Blockchains and the crypto craze

The cryptocurrency craze seems to have taken a dive in recent weeks since the Chinese authorities clamped down on speculation in the bitcoin market. The history of financial markets is littered with asset price bubbles, from tulips in the early-1600s to more recent examples, such as internet stocks in the late-1990s and US house prices before 2008. This looks like another.  The ascent of the virtual currency bitcoin, which recently neared $5,000 and has risen about 350% this year, has now turned round, dropping back to $3000, if still hugely above its initial start.  But it may be heading for a reckoning now.

Bitcoin aims at reducing transaction costs in internet payments and completely eliminating the need for financial intermediaries ie banks. But so far its main use has been for speculation. So is bitcoin, the digital currency that operates on the internet, just a speculative scam, another Ponzi-scheme, or is there more to the rise of all these cryptocurrencies, as they are called?

Money in modern capitalism is no longer just a commodity like gold but instead is a ‘fiat currency’, either in coin or notes, or now mostly in credits in banks.  Such fiat currencies are accepted because they are printed and backed by governments and central banks and subject to regulation and ‘fiat’.  The vast majority of fiat money is no longer in coin or notes but in deposits or claims on banks. In the UK, notes and coin are just 2.1% of the £2.2 trillion total money supply.

The driver of bitcoin and other rival crypto currencies has been the internet and growth of internet-based trading and transactions.  The internet has generated a requirement for low-cost, anonymous and rapidly verifiable transactions to be used for online barter and fast settling money has emerged as a consequence.

Cryptocurrencies aim to eliminate the need for financial intermediaries by offering direct peer-to-peer (P2P) online payments. The main technological innovation behind cryptocurrencies has been the blockchain, a ‘ledger’ containing all transactions for every single unit of currency. It differs from existing (physical or digital) ledgers in that it is decentralized, i.e., there is no central authority verifying the validity of transactions. Instead, it employs verification based on cryptographic proof, where various members of the network verify “blocks” of transactions approximately every 10 minutes. The incentive for this is compensation in the form of newly “minted” cryptocurrency for the first member to provide the verification.

By far the most widely known cryptocurrency is bitcoin, conceived by an anonymous and mysterious programmer Satoshi Nakamoto just nine years ago.  Bitcoin is not localized to a particular region or country, nor is it intended for use in a particular virtual economy. Because of its decentralized nature, its circulation is largely beyond the reach of direct regulation or monetary policy and oversight that has traditionally been enforced in some manner with localized private monies and e-money.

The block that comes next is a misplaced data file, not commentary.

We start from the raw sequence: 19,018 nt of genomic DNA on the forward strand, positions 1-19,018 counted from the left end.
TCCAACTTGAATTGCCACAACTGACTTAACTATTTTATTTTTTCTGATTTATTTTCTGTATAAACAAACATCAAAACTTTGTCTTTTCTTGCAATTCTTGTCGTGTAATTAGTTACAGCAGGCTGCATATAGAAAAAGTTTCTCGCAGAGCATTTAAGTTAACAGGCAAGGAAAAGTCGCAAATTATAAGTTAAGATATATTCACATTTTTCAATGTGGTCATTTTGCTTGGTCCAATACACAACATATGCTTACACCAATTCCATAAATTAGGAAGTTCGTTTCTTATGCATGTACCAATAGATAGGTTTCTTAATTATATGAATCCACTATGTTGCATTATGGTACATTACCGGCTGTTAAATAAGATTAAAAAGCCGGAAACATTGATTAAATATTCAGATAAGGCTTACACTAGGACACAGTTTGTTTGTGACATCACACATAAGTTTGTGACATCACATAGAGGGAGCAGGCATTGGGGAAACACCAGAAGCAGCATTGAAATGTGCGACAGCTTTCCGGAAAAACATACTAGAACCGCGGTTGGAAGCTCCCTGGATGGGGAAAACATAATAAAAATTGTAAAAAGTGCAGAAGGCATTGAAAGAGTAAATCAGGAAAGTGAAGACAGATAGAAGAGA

The blockchain’s main innovation is a public transaction record of integrity without central authority. Blockchain technology offers everyone the opportunity to participate in secure contracts over time, but without being able to avoid a record of what was agreed at that time.  So a blockchain is a transaction database based on a mutual distributed cryptographic ledger shared among all in a system. Fraud is prevented through block validation. The blockchain does not require a central authority or trusted third party to coordinate interactions or validate transactions. A full copy of the blockchain contains every transaction ever executed, making information on the value belonging to every active address (account) accessible at any point in history.

Now for technology enthusiasts and also for those who want to build a world out of the control of state machines and regulatory authorities, this all sounds exciting.  Maybe communities and people can make transactions without the diktats of corrupt governments and control their incomes and wealth away from the authorities – it might even be the embryo of a post-capitalist world without states.

But is this new technology of blockchains and cryptocurrencies really going to offer such a utopian new world?  Like any technology it depends on whether it reduces labour time and raises the productivity of things and services (use values) or, under capitalism, whether it will be another weapon for increasing value and surplus-value.  Can technology in of itself, even a technology that apparently is outside the control of any company or government, really break people free from the law of value?

I think not.  For a start, bitcoin is limited to people with internet connections. That means billions are excluded from the process, even though mobile banking has grown in the villages and towns of ‘emerging economies’.  So far it is almost impossible to buy anything much with bitcoin.  Globally, bitcoin transactions are at about three per second compared to Visa credit at 9000 a second.  And setting up a ‘wallet’ to conduct transactions in bitcoin on the internet is still a difficult procedure.